Farm Town and Farmville are a phenomenon in the world of Facebook, garnering millions of virtual farmers to a world many would never have a chance to inhabit. Is it because of the yearning for open spaces; a Walter Mittyish desire to live off of the land? Whatever the reason, Farm Town and Farmville are two of the hottest applications in the well-stocked arsenal of Facebook.
Although there is another, older farming game on Facebook, (‘Lil) Green Patch, Farm Town and Farmville have become the premier farmers past time. ‘Lil Green Patch comes with an agenda – fight global warming – and the graphics are cute and cartoonish, as are the other two applications. But more farmers are signing on to Facebook for Farm Town and Farmville.
A little about Facebook
Facebook has grown at an astounding rate, outpacing rival MySpace by over 100 million worldwide members in 2008. A large portion of that growth can be attributed to the wider age range of users of Facebook. Whereas MySpace seems to appeal to a younger group of members discussing media stars, music, and fashion, Facebook users encompass that group as well as older users, intent on political discussions, children, and current events.
That is not to say that those weighty subjects are the only thoughts of the Facebook crowd. Fun is also a goal here, and virtual farms are pulling in users faster than Farmer John can sell his pig at the market.
Just how does the virtual farm work?
The path to becoming a farmer is not difficult.A few steps to get started:
§ A Facebook farmer buys a small piece of land with dollars given at the onset of the game.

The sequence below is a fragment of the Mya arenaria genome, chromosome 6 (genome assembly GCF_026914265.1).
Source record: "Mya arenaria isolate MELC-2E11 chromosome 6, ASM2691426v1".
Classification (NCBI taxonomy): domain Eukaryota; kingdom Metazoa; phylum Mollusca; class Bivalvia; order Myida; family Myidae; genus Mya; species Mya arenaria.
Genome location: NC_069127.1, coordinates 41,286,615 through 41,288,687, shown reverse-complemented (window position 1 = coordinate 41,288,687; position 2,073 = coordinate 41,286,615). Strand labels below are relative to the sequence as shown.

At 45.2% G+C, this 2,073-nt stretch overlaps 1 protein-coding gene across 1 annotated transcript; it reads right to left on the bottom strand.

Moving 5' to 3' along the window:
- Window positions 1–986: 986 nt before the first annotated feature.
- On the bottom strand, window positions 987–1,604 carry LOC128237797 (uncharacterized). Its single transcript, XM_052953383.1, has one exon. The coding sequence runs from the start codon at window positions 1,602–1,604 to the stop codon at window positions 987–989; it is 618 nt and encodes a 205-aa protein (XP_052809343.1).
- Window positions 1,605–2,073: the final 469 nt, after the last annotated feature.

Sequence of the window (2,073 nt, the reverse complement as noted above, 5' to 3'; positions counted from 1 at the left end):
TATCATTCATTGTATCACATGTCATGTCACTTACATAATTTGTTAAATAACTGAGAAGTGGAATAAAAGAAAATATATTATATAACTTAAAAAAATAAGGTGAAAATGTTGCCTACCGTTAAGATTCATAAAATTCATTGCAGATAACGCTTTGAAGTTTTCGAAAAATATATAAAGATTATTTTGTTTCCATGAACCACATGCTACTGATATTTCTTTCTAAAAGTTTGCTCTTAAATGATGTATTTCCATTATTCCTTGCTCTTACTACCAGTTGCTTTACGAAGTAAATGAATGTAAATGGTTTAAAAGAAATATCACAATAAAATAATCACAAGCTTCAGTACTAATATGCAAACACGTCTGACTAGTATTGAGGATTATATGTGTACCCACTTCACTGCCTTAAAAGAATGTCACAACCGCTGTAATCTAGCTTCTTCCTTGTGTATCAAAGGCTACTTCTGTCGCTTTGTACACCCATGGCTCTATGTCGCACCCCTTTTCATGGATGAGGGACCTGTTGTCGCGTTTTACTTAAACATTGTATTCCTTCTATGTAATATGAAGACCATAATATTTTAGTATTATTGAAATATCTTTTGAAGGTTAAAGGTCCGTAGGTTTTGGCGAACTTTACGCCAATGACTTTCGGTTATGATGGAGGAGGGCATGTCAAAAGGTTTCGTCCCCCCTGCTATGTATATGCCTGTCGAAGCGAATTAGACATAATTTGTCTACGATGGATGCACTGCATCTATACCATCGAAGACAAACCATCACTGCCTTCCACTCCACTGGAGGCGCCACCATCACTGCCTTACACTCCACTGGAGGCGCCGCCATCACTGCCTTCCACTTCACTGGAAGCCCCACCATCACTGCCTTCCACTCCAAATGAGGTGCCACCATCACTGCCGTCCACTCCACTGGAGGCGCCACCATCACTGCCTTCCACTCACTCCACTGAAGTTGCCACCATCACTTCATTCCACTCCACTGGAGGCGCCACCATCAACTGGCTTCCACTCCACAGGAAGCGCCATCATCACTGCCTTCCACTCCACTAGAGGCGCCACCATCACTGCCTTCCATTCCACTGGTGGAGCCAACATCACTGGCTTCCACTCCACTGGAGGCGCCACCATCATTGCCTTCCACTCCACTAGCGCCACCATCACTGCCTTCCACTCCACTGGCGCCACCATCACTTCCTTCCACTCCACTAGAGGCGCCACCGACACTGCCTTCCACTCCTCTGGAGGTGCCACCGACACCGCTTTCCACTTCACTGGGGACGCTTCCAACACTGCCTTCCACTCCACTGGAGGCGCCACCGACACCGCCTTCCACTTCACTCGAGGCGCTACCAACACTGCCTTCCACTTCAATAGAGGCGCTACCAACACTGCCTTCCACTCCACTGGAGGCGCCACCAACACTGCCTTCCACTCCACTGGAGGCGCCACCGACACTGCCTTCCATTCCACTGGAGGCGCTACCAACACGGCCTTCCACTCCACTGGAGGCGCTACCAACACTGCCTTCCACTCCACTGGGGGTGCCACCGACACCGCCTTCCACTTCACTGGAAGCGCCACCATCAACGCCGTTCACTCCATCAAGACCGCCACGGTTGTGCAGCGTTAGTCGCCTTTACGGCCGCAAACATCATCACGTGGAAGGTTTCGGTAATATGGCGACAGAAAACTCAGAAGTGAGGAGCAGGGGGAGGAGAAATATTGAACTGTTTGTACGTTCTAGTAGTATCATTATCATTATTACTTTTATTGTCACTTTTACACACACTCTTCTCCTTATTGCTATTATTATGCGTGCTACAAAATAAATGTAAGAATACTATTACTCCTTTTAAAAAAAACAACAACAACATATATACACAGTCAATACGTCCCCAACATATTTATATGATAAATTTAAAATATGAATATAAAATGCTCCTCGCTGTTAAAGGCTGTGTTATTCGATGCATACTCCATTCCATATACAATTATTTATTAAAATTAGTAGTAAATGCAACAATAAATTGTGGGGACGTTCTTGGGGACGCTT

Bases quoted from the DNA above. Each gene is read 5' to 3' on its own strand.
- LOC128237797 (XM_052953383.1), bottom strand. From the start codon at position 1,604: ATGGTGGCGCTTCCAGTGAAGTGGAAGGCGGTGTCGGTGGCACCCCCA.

§ The land must be plowed then planted with seeds purchased from the Market. Beginner farmers may purchase grapes, asparagus, or tomatoes, which ripen between 4 hours and 4 days.
§ When the crop is ready, the Farm Town farmer has the choice of harvesting the crop with their own virtual hands, or going to the Marketplace and hiring a harvester.
§ Hiring someone else to do the job is the better choice, since the farmer receives a premium on his crop.
Once the farmer returns home, he has a choice to buy more land, plow and replant, or purchase animals, decorations, buildings or a myriad of other items with his new found fortune. The best bet is to hire someone to plow the land, which pays a premium over plowing yourself, then replant and start the cycle again, until the nest egg is sizable.
The only phase of the development of the farm that can not be “farmed” out is the planting of the seeds. Farmers must virtually dirty their hands and put their virtual backs at risk to get the seeds in the ground and ready for market.
Where does the farmer go from here?
Farmers go up levels of competence, earning merit achievements as they climb the ladder of success from the lowly one acre plot to expansive estates. A Farmville farmer must harvest, plow, and plant all by himself, which is about the only real difference between the applications.
Simplicity is the joy of these applications. Anyone can be a farmer from a young child to an octogenarian. For many, the satisfaction comes from milking the cows, collecting the chicken eggs, tending the other animals, or the planting and harvesting on the farm. For them, Farmville is the ultimate.
Others prefer the planting and harvesting, selling and cavorting at the Marketplace of Farm Town. They see Farm Town as the ultimate virtual farm. Many have both a Farm Town and a Farmville farm and love them equally.
Whatever the preference, these two applications appear to be a good reason for millions of members to join Facebook. Virtual farming has found its niche, and larger, more expansive farms loom on the horizon.
Comparing Farm Town to Farmville on Facebook
Facebook has two similar games called Farm Town and Farmville. Both games make the player a farmer who must plow, seed and harvest his land to make money. The more that is sold increases levels so more things can be bought to spruce up the farm.
Which is better? Well, that depends upon who is asked. Many people prefer one to the other, but the following is one reviewer’s opinion after using both.